January is a month of reflection. Let’s take a moment and consider your relationships… Are you feeling fulfilled and satisfied by your partner? What about your closest friendships? Do people around you swear that they are trying to please you, or show you love, but they are consistently missing the mark? What feedback have you been given? Have you found that you are consistently being asked to “do more” in your relationships, but are feeling unsure how to “give” anymore of yourself? As we move out of the holiday season and into the “season of love” (aka February), it is normal to begin to re-evaluate some of your relationships. For some, the holiday season is an opportunity for people in their life to “make up” for past wrongs and lackluster celebrations, often in the form of some grandiose gift or gesture. For many, that gift or gesture doesn’t meet the expectation, and then they are left with disappointment.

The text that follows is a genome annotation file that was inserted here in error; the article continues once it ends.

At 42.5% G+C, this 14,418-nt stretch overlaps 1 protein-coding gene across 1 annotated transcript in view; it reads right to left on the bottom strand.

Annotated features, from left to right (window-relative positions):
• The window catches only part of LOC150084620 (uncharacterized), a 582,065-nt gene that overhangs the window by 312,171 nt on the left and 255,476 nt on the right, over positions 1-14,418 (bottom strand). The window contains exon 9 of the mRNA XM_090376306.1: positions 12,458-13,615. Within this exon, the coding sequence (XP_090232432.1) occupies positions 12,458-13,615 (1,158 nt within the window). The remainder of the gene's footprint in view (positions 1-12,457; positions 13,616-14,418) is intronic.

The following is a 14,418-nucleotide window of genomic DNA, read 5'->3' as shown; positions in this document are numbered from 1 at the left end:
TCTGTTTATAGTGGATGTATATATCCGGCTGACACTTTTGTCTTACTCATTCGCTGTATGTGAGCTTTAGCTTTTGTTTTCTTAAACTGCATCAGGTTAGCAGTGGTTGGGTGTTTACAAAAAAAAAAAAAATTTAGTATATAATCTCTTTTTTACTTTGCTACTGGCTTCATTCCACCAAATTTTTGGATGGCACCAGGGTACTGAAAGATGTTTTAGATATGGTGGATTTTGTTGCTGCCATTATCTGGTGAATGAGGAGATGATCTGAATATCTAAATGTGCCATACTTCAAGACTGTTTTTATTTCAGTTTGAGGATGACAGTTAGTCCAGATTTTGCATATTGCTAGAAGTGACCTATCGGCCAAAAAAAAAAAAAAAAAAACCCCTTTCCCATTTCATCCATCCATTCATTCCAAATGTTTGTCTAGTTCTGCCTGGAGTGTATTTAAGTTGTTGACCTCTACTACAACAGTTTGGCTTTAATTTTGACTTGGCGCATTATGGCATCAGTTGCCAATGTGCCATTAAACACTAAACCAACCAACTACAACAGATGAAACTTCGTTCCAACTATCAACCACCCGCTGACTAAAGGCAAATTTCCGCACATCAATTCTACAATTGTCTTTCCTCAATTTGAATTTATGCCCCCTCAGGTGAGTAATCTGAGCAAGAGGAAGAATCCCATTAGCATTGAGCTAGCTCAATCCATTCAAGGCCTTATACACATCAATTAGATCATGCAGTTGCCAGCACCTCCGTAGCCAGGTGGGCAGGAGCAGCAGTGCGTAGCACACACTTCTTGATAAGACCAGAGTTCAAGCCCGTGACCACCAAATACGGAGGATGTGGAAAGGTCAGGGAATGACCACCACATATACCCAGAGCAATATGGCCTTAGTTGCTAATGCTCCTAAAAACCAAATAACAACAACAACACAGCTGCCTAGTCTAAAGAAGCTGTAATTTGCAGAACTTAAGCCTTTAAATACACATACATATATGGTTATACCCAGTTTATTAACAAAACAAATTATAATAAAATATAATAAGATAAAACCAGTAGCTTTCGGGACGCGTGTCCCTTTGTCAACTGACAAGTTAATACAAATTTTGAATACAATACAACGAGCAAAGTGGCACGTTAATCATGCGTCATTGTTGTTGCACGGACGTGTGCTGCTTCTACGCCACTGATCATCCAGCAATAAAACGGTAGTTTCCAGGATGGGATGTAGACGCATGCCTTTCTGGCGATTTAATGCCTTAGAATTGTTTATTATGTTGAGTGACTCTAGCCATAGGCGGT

Enter Valentine’s Day: another opportunity for those close to us to show us love. But if they/we follow the same recipe from the holiday season, we are bound to fall short. Why are the efforts of those around us, as well as our own, not communicating the love and commitment that we are intending? In today’s blog (part 1 of 2), we are going to explore Dr. Chapman’s Five Love Languages, and how, even with your best effort, if you and your partner (or friend) are not speaking each other’s love language your (and their) communication of love is going to be seen as “not enough.”